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Cited by 21 (1 self)
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In PLT Scheme, programs consist of modules with contracts. The latter describe the inputs and outputs of functions and objects via predicates. A runtime system enforces these predicates; if a predicate fails, the enforcer raises an exception that blames a specific module with an explanation of the fault. In this paper, we show how to use such module contracts to turn setbased analysis into a fully modular parameterized analysis. Using this analysis, a static debugger can indicate for any given contract check whether the corresponding predicate is always satisfied, partially satisfied, or (potentially) completely violated. The static debugger can also predict the source of potential errors, i.e., it is sound with respect to the blame assignment of the contract system.
Expansion: the Crucial Mechanism for Type Inference with Intersection Types: Survey and Explanation
 In: (ITRS ’04
, 2005
"... The operation of expansion on typings was introduced at the end of the 1970s by Coppo, Dezani, and Venneri for reasoning about the possible typings of a term when using intersection types. Until recently, it has remained somewhat mysterious and unfamiliar, even though it is essential for carrying ..."
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Cited by 17 (7 self)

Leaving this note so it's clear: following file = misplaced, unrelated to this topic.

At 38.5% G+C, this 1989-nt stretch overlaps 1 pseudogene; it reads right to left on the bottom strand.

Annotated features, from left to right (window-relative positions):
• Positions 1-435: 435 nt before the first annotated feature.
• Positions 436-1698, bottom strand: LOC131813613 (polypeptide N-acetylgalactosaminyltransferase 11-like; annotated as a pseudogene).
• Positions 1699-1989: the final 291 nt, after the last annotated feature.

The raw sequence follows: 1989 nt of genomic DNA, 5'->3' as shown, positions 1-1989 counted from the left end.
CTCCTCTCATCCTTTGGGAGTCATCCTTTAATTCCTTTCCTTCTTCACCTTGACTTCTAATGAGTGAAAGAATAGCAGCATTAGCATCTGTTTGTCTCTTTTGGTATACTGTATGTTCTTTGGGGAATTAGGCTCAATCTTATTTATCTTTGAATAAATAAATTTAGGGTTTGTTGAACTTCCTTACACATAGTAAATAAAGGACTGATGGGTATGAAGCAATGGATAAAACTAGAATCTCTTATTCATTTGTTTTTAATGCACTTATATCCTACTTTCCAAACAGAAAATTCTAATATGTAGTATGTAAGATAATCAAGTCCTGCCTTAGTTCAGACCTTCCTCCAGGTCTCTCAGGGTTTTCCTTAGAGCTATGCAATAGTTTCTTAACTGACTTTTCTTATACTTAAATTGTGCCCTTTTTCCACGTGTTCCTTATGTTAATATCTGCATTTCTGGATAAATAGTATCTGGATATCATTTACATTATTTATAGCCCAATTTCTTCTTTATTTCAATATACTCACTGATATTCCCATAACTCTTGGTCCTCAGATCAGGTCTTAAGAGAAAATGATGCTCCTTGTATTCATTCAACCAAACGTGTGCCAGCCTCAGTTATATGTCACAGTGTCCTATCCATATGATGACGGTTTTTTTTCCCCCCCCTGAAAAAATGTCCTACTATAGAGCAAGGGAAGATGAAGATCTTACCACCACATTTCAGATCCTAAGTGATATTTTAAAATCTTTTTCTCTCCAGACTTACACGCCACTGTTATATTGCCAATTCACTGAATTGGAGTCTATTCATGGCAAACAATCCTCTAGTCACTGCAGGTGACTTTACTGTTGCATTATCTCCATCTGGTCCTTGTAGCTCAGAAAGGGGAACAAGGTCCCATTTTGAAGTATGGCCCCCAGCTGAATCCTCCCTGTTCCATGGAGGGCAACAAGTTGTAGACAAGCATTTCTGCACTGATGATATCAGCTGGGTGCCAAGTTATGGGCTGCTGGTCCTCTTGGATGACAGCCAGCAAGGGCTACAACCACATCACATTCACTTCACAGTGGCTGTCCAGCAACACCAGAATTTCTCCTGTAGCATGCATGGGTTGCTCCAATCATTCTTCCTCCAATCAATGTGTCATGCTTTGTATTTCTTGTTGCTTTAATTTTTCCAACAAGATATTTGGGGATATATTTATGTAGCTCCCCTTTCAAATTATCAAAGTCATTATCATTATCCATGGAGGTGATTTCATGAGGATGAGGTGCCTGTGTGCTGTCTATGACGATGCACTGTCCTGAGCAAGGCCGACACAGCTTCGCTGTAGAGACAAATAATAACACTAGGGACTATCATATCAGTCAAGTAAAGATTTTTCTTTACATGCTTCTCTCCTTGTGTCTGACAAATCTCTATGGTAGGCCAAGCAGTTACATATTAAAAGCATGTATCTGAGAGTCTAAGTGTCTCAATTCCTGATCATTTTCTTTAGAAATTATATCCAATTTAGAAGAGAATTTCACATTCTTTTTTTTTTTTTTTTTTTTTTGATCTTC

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The operation of expansion on typings was introduced at the end of the 1970s by Coppo, Dezani, and Venneri for reasoning about the possible typings of a term when using intersection types. Until recently, it has remained somewhat mysterious and unfamiliar, even though it is essential for carrying out compositional type inference. The fundamental idea of expansion is to be able to calculate the effect on the final judgement of a typing derivation of inserting a use of the intersectionintroduction typing rule at some (possibly deeply nested) position, without actually needing to build the new derivation.
Branching Types
, 2002
"... Although systems with intersection types have many unique capabilities, there has never been a fully satisfactory explicitly typed system with intersection types. We introduce and prove the basic properties of # , a typed #calculus with branching types and types with quantification over type ..."
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Cited by 11 (5 self)
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Although systems with intersection types have many unique capabilities, there has never been a fully satisfactory explicitly typed system with intersection types. We introduce and prove the basic properties of # , a typed #calculus with branching types and types with quantification over type selection parameters. The new system # an explicitly typed system with the same expressiveness as a system with intersection types. Typing derivations in # use branching types to squash together what would be separate parallel derivations in earlier systems with intersection types.
Program Representation Size in an Intermediate Language with Intersection and Union Types
 In Proceedings of the Third Workshop on Types in Compilation (TIC 2000
, 2000